var options *protocol.CredentialCreation
options, fakeSession, err = wa.BeginRegistration(fakeUser)
if err != nil {
render.Status(request, http.StatusInternalServerError)
return
}
render.JSON(w, r, options)
})

r.Post("/api/enroll/finish", func(writer http.ResponseWriter, request *http.Request) {
response, err := protocol.ParseCredentialCreationResponseBody(r.Body)
if err != nil { ... }

credential, err = wa.CreateCredential(fakeUser, *fakeSession, response)
if err != nil { ... }

fakeUser.credentials = []webauthn.Credential{*credential}
render.Status(r, http.StatusNoContent)
})

Here, FakeUser is a type I’ve defined that returns a fixed username. It also has an array of allowed credentials, and after successful enrollment, we store a credential there. Then, we can use that credential to login

r.Post("/api/login/start", func(w http.ResponseWriter, r *http.Request) {
var options *protocol.CredentialAssertion
options, fakeSession, err = wa.BeginLogin(fakeUser)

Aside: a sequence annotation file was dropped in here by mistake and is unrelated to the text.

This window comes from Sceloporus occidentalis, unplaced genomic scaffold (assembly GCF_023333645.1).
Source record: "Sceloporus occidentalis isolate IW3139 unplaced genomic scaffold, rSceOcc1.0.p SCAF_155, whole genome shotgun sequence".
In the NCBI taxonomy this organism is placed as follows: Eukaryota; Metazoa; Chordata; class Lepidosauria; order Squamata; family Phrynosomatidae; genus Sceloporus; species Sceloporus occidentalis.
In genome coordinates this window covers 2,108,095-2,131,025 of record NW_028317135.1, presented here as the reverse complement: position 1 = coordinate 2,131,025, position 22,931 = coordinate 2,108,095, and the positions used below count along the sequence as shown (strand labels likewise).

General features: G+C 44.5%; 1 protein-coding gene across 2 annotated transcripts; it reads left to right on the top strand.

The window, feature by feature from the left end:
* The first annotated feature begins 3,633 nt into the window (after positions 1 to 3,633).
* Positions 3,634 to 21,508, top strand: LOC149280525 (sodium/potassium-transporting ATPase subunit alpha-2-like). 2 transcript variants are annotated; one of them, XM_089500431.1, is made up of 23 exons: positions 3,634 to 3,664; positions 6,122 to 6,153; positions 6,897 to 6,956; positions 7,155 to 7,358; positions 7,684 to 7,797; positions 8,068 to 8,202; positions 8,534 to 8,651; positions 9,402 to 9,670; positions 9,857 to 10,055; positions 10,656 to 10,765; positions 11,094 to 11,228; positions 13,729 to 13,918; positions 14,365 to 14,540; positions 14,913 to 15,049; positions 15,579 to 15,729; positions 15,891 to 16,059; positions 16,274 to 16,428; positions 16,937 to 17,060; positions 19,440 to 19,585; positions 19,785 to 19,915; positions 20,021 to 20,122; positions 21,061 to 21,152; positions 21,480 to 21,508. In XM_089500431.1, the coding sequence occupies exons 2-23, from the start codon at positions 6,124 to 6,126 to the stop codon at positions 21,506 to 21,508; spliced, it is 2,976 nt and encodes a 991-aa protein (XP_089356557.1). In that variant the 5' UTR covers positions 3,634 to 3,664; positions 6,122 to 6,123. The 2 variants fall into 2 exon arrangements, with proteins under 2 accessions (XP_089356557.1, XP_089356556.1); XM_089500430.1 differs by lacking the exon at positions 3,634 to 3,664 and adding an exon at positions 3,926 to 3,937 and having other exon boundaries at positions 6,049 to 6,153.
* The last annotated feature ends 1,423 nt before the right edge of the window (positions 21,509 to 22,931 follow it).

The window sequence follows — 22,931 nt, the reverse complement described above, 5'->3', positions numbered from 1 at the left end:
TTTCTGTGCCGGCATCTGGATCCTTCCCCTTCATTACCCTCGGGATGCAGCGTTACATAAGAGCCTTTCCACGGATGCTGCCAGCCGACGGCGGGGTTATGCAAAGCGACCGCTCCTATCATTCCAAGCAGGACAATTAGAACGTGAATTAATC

if err != nil { ... }

render.JSON(writer, request, options)
})

r.Post("/api/login/finish", func(w http.ResponseWriter, r *http.Request) {
response, err := protocol.ParseCredentialRequestResponseBody(r.Body)
if err != nil { ... }

_, err = wa.ValidateLogin(fakeUser, *fakeSession, response)
if err != nil { ... }

render.Status(r, http.StatusNoContent)
})

For the user, everything works exactly as in the browser-only case.

Using cross-platform keys

Super-secure keys that are stored only on one device are not useful. Instead, we want something we can use to authorize everywhere.

One way to achieve that is by using hardware tokens. For example, I have a YubiKey 5C device. I can plug it into any USB-C port, touch a button, and confirm who I am. It costs roughly 50 euros, which is fairly affordable for corporate use. Another way is called “passkey”, which is a key stored on your mobile device, synchronized in your cloud account, and protected by biometrics.

To request the use of cross-platform keys, we need to slightly modify our server-side code

r.Post("/api/enroll/start", func(w http.ResponseWriter, r *http.Request) {
var options *protocol.CredentialCreation